BARKS from the Guild November 2019

Page 22


Trigger Warning! Alex Walker examines the importance of what it means to work under threshold and the impact this has on the learning process, based on a recent behavior consultation


e’re all familiar with the term “threshold,” the magical line where, when kept under it, our dogs can focus and learn. During behavior consultations, the concept of a threshold and how to stay under it are, in my opinion, a trainer’s best friend. But how do we know that our dogs are actually under threshold? Certainly, we’ve all been in situations where progress, at times, looks like one step forward and two steps back. In this article, we will look at what one par­ ticular dog's threshold looked like and how this realization led to a dras­ tic increase in learning and behavior change. Before we get started, let's take a look at our student, Stanley. Stan­ ley is 3­year­old cattle dog who had been adopted and returned after three days, then adopted again, this time by his forever family. Stanley was a dog who knew what he liked and that included his new home, his new cattle dog brother, and his mom. Everyone else could take a hike. Visitors on the property? Forget it. Stanley was happy enough to tell them they were not welcome (through barking, growling, and the occa­ sional bite). He had found doggie heaven with his new mom and did not want any interruptions. It took less than a month for Stanley’s new owner to realize this couldn’t continue, so she contacted me and off we went with the goal of helping Stanley understand how to be comfort­ able and relaxed with guests on the property. After an initial discussion and thorough history taking, it was de­ cided that our first appointment would take place on neutral territory. This would allow me to talk to Stanley’s owner without the trigger of the property line and, hopefully, start the process of pairing myself with reinforcement. Knowing that Stanley was people reactive, I entered the building first and generously scattered treats across the room, keeping a good bit of distance so Stanley did not feel pressured. During the first session, it was clear he was uncomfortable. He was sniffing around, re­ fusing the food and watching every small movement I made. His owner was very engaged and we spent the majority of the time learning about Stanley and what made him tick, while talking and pairing small move­ ments with reinforcement and encouraging calm behavior in the train­ ing room. After about 10­15 minutes, he started to move from his spot on top of mom’s feet and began sniffing and searching for the treats. By the end of the session and after a couple of inquisitive sniffs from Stanley, we had our starting point established and a detailed plan on how to start counterconditioning. First was the need for a location change. Despite the lack of reaction on neutral territory (Stanley did not bark or lunge once), it was immediately clear that he was not comfort­ able. His obvious tension and even the absence of behaviors we knew he practiced regularly at home told us that we had not yet found what “under threshold” looked like for Stanley.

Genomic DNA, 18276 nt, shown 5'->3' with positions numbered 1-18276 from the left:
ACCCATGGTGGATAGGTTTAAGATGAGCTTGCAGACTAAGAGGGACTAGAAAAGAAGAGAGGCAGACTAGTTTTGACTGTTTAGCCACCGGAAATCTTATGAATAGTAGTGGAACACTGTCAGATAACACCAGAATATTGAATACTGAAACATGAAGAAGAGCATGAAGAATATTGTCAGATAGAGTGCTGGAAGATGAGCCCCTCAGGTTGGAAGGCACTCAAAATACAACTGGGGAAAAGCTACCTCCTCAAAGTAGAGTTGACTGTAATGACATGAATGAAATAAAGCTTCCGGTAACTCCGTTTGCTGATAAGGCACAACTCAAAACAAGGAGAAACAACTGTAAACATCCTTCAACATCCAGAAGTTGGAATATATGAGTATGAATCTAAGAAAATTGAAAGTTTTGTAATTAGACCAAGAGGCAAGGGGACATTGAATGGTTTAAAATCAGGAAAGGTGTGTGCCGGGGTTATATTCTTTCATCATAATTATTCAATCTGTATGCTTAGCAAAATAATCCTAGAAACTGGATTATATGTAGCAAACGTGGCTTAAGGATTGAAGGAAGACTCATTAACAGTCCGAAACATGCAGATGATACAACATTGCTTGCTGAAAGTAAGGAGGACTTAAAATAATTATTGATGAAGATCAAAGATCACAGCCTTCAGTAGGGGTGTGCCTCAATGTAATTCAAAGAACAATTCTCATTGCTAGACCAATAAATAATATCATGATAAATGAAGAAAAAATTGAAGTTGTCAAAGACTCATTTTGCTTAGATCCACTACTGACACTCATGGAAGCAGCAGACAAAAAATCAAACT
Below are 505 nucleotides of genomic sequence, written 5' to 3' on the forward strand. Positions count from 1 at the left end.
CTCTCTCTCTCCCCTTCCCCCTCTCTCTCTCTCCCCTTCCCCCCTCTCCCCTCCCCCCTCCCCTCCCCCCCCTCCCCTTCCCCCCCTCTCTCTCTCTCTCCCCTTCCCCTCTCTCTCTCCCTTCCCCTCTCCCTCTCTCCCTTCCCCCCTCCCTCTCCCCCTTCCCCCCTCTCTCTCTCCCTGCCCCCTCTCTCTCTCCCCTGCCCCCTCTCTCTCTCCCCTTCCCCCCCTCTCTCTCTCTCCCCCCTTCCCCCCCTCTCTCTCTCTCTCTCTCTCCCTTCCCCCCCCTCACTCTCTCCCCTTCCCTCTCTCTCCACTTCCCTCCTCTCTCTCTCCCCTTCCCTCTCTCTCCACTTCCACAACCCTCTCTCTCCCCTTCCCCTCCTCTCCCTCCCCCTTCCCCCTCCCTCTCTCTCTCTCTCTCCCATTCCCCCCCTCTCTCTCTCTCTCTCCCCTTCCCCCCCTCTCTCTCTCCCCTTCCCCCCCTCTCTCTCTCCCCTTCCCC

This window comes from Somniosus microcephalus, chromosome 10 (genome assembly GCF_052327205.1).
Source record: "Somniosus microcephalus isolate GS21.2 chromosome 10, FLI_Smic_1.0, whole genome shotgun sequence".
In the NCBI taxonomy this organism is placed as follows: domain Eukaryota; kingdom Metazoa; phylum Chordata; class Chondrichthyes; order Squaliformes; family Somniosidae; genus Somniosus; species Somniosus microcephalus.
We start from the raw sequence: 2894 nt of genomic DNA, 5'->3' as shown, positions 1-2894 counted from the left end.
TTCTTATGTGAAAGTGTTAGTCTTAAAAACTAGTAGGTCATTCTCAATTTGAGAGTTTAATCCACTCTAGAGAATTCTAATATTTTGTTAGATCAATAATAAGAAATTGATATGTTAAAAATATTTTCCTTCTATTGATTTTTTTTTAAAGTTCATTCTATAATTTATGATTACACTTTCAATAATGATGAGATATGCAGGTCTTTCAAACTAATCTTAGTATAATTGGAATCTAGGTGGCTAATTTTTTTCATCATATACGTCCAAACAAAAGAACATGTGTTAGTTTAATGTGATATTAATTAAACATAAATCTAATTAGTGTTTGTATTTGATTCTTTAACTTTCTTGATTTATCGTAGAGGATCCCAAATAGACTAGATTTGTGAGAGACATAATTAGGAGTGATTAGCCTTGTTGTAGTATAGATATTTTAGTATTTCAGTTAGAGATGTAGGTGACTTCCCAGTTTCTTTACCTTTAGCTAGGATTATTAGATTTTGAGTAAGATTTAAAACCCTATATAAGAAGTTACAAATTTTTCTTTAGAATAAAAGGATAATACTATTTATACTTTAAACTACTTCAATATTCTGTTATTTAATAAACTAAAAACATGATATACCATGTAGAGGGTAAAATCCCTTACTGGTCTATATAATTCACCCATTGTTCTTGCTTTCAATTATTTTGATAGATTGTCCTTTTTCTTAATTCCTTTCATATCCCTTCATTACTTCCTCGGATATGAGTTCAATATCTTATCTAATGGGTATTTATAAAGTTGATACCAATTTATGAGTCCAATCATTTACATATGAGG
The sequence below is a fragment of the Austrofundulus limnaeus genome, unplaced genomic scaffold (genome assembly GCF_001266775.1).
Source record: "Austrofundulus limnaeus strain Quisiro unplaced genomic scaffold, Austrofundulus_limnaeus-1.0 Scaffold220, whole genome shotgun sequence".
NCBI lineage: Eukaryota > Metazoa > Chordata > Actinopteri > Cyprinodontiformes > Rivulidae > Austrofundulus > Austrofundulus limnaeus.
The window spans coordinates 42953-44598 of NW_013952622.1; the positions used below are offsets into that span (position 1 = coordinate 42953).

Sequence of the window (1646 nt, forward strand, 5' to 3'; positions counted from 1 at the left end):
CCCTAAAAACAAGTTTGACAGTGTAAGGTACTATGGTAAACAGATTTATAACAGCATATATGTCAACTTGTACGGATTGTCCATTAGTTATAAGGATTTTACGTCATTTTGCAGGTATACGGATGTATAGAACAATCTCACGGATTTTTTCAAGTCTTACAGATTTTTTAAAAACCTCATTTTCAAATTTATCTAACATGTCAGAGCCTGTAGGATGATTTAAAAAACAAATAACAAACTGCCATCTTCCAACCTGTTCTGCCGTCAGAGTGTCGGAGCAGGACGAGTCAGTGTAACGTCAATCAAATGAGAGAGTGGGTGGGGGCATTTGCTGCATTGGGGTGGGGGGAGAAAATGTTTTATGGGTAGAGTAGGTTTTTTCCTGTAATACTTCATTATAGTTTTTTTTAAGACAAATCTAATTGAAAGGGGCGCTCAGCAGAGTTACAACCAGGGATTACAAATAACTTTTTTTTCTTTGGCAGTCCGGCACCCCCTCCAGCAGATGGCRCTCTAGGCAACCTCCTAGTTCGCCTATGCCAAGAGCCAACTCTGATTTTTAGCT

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© Alex Walker

Stanley (right) liked his new home, his new cattle dog brother, Tucker (left), and his new owner, but made it clear he wasn’t so keen on much else

Reactivity For our next appointment, we met in the home, which is a large prop­ erty that Stanley and his new brother, Tucker, had the run of along with two horses and a cow named Sprinkles. As I pulled up to the gate, Stan­ ley was there to greet me and, ah­ha! There was the barking and lung­ ing we had discussed. Mom quickly recalled him and he immediately returned to her and followed her inside to relax in his crate while we discussed the session outside. We set our criteria ladder as follows: 1. Stanley will relax in his crate while mom reinforces for relaxed body language and a calm demeanor as I enter through the front door (the crate is closed and is away from the door on the other side of the room). 2. Stanley will be reinforced for a calm demeanor while I move around the room both in and out of his eyeline. 3. Stanley will be reinforced for a calm demeanor while I move into his eyeline and finally take a seat on the couch in the living room. With the plan now in place, we were quick to get into position, with me at the front door and mom inside next to Stanley. Now, the start of

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BARKS from the Guild/November 2019

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